PhD Student Wins Young Scientist Award

Posted on Tuesday, May 8th, 2018

Head shot of Andrew.

Andrew Gravelle, PhD student from the Department of Food Science, will receive the Food Structure and Functionality Forum (FSFF)/International Dairy Federation (IDF) Young Scientist Award for his contributions to the field of food structure and functionality.

Gravelle will receive the award at the joint FSFF Symposium and IDF Symposium on Microstructure of Dairy Products, taking place June 3-6 in Montreal, Quebec.   

“I am very honoured to have been selected to receive the Young Scientist Award at the FSFF/IDF Symposium,” says Gravelle. “I feel that being selected to receive this award is a great personal accomplishment, and it will provide me with a fantastic opportunity to share the breadth of my contributions to the field of food structure to a high-calibre international audience.”

The FSFF/IDF Young Scientist Award was established to recognize a researcher under the age of 40 who has a demonstrated record of internationally-recognized research in the field of food and/or dairy structure and functionality. The winner must also demonstrate, “the ability to be a future leader in the field of food and/or dairy structure and functionality.”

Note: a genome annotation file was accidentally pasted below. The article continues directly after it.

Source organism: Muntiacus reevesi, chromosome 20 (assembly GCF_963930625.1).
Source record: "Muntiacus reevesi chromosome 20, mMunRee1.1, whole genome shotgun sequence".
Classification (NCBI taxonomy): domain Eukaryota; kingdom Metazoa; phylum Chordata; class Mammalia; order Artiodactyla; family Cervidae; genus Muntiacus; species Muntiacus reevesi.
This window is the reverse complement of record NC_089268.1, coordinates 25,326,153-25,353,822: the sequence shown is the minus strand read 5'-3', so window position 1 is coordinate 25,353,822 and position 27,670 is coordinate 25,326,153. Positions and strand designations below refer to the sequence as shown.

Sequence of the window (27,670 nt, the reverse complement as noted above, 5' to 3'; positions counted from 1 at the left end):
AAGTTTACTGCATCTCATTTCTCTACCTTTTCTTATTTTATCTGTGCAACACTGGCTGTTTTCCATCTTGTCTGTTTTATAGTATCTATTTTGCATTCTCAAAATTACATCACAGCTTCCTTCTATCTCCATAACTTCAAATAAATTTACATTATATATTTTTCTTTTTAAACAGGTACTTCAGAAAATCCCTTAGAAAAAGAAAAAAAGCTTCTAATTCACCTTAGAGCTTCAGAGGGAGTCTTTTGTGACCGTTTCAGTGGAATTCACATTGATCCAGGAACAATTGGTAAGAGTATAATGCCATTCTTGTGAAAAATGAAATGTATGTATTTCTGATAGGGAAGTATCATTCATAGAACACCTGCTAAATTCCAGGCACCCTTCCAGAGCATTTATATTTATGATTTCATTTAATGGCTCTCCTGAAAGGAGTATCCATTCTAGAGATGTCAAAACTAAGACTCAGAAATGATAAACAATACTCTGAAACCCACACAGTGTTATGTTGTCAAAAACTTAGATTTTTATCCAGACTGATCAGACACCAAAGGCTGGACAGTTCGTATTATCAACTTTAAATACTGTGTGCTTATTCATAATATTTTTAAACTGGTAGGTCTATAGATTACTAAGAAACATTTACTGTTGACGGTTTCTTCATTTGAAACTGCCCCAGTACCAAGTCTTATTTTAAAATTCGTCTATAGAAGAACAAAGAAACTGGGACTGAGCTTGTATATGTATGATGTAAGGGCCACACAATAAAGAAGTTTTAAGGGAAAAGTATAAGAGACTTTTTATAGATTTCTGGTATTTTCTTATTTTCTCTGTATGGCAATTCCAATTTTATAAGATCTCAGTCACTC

“I believe that being recognized with this award highlights the international impact of research conducted both in the Department of Food Science and at the University of Guelph overall,” says Gravelle. 

Gravelle, who was previously working in the department as a Research Associate, returned to school this year to pursue a PhD. His thesis research will expand on his previous work with particle-filled gels by adapting theoretical models to predict the physical behaviour of foods with added fillers. Gravelle hopes this work can be used as a more common method to adjust the physical composition of food for uses such as fat reduction. 

His past research focused on developing methods of structure building in foods through non-traditional means. This has included work with “edible oleogels”, which are liquid vegetable oils that can be manipulated to behave as fats without the need for saturated and trans-fatty acids. He has authored numerous peer-reviewed publications and book chapters in the field of food structure.

“Andrew's work and papers have made significant contributions in the fields of polymer oil gels and food powder composites,” says Alejandro Marangoni, food science professor and Canada Research Chair in Food, Health and Aging. “The edible oleogels are a very promising material that can be used to remove trans fats and reduce saturated fats in food products. The work that Andrew is doing has great potential to improve the texture and nutritional properties of the food we eat.”  



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